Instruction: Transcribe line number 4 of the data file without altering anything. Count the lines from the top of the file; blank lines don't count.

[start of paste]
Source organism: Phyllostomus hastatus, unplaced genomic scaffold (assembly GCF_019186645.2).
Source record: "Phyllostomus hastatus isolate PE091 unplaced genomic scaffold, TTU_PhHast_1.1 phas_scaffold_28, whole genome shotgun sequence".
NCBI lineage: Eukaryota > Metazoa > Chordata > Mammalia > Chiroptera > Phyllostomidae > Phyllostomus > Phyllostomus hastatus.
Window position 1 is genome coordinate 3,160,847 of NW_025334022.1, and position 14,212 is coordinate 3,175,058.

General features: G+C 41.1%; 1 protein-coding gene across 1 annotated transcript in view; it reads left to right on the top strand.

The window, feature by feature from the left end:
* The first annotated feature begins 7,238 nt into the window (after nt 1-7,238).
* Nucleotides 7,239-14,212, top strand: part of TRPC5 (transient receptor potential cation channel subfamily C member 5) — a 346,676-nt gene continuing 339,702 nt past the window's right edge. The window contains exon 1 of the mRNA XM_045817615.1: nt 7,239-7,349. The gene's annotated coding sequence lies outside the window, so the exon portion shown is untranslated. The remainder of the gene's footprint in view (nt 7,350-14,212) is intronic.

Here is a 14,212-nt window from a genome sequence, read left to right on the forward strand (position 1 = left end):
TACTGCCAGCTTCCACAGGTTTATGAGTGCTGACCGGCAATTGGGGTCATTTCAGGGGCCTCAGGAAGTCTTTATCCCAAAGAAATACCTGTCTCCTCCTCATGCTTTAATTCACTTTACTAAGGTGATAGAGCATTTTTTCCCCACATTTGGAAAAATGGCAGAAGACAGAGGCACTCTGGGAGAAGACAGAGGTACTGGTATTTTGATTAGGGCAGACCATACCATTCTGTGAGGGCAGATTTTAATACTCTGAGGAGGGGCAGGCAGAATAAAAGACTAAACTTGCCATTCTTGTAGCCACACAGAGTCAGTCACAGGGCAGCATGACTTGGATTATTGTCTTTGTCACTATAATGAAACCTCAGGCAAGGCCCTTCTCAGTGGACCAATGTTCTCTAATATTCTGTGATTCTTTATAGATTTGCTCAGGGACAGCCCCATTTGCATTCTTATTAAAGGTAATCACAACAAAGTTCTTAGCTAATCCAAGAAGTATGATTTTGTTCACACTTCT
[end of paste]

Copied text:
Window position 1 is genome coordinate 3,160,847 of NW_025334022.1, and position 14,212 is coordinate 3,175,058.